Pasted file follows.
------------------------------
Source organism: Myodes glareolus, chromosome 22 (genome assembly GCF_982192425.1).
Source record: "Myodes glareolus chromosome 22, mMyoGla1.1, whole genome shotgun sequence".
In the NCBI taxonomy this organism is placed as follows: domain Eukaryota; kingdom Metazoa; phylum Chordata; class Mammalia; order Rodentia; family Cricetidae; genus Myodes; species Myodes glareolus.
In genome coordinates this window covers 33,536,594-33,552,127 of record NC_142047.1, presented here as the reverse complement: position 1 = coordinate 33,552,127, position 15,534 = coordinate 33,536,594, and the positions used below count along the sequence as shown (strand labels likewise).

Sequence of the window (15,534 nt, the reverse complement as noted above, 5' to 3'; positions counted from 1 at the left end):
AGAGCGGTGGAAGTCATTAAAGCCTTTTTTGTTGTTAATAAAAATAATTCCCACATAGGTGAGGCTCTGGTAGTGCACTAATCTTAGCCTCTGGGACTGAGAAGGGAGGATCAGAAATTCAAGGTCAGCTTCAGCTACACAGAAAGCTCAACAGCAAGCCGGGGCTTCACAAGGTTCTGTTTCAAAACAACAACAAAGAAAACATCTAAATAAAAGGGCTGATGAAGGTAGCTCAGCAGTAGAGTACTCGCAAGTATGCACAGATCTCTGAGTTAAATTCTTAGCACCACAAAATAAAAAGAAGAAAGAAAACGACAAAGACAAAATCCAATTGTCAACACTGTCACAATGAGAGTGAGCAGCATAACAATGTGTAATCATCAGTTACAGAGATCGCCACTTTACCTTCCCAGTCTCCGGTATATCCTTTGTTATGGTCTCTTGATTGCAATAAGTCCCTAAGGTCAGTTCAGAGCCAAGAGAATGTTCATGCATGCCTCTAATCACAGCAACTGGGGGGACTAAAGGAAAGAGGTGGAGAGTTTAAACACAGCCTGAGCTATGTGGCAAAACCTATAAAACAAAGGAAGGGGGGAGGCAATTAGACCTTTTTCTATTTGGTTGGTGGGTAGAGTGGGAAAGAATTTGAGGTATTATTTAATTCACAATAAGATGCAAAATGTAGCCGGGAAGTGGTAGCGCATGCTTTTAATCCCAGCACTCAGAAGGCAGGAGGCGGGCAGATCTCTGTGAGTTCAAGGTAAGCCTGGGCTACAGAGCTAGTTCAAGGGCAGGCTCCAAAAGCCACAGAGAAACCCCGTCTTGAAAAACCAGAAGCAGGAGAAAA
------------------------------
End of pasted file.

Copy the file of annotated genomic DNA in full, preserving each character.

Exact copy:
Source organism: Myodes glareolus, chromosome 22 (genome assembly GCF_982192425.1).
Source record: "Myodes glareolus chromosome 22, mMyoGla1.1, whole genome shotgun sequence".
In the NCBI taxonomy this organism is placed as follows: domain Eukaryota; kingdom Metazoa; phylum Chordata; class Mammalia; order Rodentia; family Cricetidae; genus Myodes; species Myodes glareolus.
In genome coordinates this window covers 33,536,594-33,552,127 of record NC_142047.1, presented here as the reverse complement: position 1 = coordinate 33,552,127, position 15,534 = coordinate 33,536,594, and the positions used below count along the sequence as shown (strand labels likewise).

Sequence of the window (15,534 nt, the reverse complement as noted above, 5' to 3'; positions counted from 1 at the left end):
AGAGCGGTGGAAGTCATTAAAGCCTTTTTTGTTGTTAATAAAAATAATTCCCACATAGGTGAGGCTCTGGTAGTGCACTAATCTTAGCCTCTGGGACTGAGAAGGGAGGATCAGAAATTCAAGGTCAGCTTCAGCTACACAGAAAGCTCAACAGCAAGCCGGGGCTTCACAAGGTTCTGTTTCAAAACAACAACAAAGAAAACATCTAAATAAAAGGGCTGATGAAGGTAGCTCAGCAGTAGAGTACTCGCAAGTATGCACAGATCTCTGAGTTAAATTCTTAGCACCACAAAATAAAAAGAAGAAAGAAAACGACAAAGACAAAATCCAATTGTCAACACTGTCACAATGAGAGTGAGCAGCATAACAATGTGTAATCATCAGTTACAGAGATCGCCACTTTACCTTCCCAGTCTCCGGTATATCCTTTGTTATGGTCTCTTGATTGCAATAAGTCCCTAAGGTCAGTTCAGAGCCAAGAGAATGTTCATGCATGCCTCTAATCACAGCAACTGGGGGGACTAAAGGAAAGAGGTGGAGAGTTTAAACACAGCCTGAGCTATGTGGCAAAACCTATAAAACAAAGGAAGGGGGGAGGCAATTAGACCTTTTTCTATTTGGTTGGTGGGTAGAGTGGGAAAGAATTTGAGGTATTATTTAATTCACAATAAGATGCAAAATGTAGCCGGGAAGTGGTAGCGCATGCTTTTAATCCCAGCACTCAGAAGGCAGGAGGCGGGCAGATCTCTGTGAGTTCAAGGTAAGCCTGGGCTACAGAGCTAGTTCAAGGGCAGGCTCCAAAAGCCACAGAGAAACCCCGTCTTGAAAAACCAGAAGCAGGAGAAAA